One thing we are trying to stress in this years campaign are the spiritual rewards of generosity, the fruits of sharing. Ben is going to talk very convincingly about his experience of giving. He’s a lot further along in his spiritual maturity about giving than I am, and I’ve learned a lot from him. And the biggest lesson I am beginning to get an inkling of is that giving feels good. It is rewarding. Figuring our pledge this year, refiguring the church in our list of priorities, increasing it from last year, thinking about where it will come from and writing it out on the pledge card… it is powerful. “We can do this!”

For us, the trouble was how to begin? A tithe, 10%? You’ve got to be serious. We’re raising a family of four on $64,000. We’re grateful for the generosity of the congregation and don’t have an inkling of a complaint AND there is not a lot of wiggle room with student debt and a farm and the rest of it. But 10%? That is the historic norm and I do hold as true that we should all give away at least 10% of what we have annually, but I do not have the hubrus to think that the church deserves all of that. More than ever our social services need your support, so do to the arts. Give there and give directly to those in need, and give some to the church. Whatever you do, give.

But how to start? In the pledge materials you received there is a tool that helps us understand how much we give. The idea is called proportional giving, which basically has us look at our giving not based on a dollar amount, but based on a percentage of our earnings. So instead of saying, “I’m going to give $1500 this year,” proportional giving would have us say, “I’m going to give 2%, or 2.5% of my earnings.” And then figure out what that amounts to.   (Net, after taxes… if you are asking the question you get to choose). We’ve been incrementally upping our pledge based on proportional giving. This coming year we pledged $3600, nearly 6%, up a percent and a half from last year. We’re incrementally working towards 10%. And do you know what, it will be a bit uncomfortable. We’ll have to do with a little less personal consumer freedom, and that feels good. In a society so defined by wealth and how we use it, directing our wealth towards something we really believe in, something that aligns very closely with our family’s values, is a satisfying and fulfilling action. Please think about what this place means to you, about the value of the work of this community in the world, and as you consider your pledge this year, please stretch. It feels good to make a commitment to something you believe in. (And there is that much less of a chance of being cast into that darkness in case I’m wrong about all of it)!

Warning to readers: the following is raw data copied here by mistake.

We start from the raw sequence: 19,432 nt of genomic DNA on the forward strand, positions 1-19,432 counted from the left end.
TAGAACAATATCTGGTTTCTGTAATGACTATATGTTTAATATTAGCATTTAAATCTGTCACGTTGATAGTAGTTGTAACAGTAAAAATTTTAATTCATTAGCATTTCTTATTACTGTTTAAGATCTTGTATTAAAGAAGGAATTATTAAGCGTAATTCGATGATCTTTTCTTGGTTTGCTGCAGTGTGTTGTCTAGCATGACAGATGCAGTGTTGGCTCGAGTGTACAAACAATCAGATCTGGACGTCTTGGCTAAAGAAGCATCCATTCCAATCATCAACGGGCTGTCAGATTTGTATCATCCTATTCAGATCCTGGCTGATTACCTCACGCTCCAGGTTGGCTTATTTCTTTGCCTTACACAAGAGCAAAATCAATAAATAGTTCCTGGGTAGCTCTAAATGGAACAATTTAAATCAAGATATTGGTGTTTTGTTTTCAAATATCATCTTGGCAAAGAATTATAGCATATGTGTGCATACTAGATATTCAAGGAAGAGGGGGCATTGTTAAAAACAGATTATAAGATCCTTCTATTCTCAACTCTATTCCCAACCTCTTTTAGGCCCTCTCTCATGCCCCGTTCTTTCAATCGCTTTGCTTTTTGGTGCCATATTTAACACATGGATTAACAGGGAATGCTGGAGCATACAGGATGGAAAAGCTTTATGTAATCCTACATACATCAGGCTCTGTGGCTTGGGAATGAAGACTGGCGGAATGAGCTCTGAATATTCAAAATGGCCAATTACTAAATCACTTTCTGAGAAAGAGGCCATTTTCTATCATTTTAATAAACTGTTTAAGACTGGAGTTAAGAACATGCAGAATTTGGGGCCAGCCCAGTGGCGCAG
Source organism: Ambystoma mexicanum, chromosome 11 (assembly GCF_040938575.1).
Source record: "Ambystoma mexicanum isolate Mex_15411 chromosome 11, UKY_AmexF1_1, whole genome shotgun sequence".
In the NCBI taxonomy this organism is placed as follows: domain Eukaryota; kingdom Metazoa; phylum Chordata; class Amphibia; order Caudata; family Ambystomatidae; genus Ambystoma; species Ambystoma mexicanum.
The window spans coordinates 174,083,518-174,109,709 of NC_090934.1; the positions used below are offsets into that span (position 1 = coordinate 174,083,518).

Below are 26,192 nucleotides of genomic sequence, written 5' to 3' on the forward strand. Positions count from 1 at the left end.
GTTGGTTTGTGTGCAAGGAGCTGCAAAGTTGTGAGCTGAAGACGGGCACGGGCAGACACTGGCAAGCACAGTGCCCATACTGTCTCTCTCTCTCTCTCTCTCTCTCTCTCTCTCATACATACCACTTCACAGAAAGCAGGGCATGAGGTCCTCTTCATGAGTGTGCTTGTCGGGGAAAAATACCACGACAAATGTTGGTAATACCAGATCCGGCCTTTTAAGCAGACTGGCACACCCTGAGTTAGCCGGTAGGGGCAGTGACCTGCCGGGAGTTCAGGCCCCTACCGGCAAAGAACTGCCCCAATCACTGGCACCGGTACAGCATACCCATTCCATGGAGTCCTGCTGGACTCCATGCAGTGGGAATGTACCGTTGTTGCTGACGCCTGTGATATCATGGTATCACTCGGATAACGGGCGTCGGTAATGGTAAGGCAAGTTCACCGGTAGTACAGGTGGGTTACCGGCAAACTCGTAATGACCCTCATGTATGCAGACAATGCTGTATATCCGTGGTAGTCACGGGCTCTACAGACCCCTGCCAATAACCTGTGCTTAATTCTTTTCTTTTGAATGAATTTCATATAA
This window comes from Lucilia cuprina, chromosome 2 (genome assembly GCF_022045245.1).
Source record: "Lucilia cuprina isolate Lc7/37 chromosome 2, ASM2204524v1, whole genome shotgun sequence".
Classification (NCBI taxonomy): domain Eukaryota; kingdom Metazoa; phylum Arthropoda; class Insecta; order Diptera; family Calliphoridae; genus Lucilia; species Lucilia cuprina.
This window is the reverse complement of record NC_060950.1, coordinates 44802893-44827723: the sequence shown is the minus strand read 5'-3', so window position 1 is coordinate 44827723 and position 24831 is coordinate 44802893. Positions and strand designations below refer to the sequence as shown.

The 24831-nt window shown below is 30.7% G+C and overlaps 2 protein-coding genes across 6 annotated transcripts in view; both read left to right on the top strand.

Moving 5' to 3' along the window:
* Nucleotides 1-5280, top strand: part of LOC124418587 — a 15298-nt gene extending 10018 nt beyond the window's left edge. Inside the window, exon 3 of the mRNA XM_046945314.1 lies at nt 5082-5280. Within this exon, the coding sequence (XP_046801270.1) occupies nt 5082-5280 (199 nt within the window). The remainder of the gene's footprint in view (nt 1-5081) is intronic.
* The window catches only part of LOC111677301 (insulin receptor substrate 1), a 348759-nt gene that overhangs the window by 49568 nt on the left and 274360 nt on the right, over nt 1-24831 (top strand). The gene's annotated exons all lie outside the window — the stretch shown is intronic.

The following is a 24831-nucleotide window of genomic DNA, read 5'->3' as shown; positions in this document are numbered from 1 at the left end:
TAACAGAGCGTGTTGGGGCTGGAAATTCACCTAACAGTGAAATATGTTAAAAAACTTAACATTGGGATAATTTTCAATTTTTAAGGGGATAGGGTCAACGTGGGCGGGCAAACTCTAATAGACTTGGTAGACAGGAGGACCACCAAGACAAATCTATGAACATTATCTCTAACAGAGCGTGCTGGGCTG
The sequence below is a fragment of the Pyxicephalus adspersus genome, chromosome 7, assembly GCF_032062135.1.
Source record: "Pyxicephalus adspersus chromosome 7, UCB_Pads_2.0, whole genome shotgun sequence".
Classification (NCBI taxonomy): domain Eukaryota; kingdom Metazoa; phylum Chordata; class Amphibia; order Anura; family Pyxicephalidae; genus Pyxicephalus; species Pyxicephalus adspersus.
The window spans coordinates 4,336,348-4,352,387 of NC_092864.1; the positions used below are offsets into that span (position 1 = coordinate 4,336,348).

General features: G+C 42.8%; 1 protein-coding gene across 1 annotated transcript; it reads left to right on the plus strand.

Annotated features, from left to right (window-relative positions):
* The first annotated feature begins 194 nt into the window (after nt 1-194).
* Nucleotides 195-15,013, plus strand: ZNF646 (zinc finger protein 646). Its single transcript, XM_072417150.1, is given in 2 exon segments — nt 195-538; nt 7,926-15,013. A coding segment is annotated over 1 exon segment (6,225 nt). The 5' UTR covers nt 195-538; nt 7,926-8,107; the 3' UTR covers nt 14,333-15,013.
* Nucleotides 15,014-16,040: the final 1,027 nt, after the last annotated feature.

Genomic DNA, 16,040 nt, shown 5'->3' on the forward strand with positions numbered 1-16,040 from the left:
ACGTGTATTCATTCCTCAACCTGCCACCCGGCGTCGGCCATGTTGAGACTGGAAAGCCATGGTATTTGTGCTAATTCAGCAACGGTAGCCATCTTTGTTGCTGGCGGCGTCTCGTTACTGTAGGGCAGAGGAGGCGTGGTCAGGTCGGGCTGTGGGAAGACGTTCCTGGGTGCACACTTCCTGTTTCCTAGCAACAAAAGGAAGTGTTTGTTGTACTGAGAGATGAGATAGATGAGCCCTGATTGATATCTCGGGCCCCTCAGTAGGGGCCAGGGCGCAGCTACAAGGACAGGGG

The Kingdom of God is the world as it is meant to be. It is like a wedding feast where all are welcome. By being here, you all have accepted God’s invitation, and you are living in this incarnation of the Kingdom. As a collective, we appreciate your prayerful discernment of how much you can share with this community. Thank you. AMEN.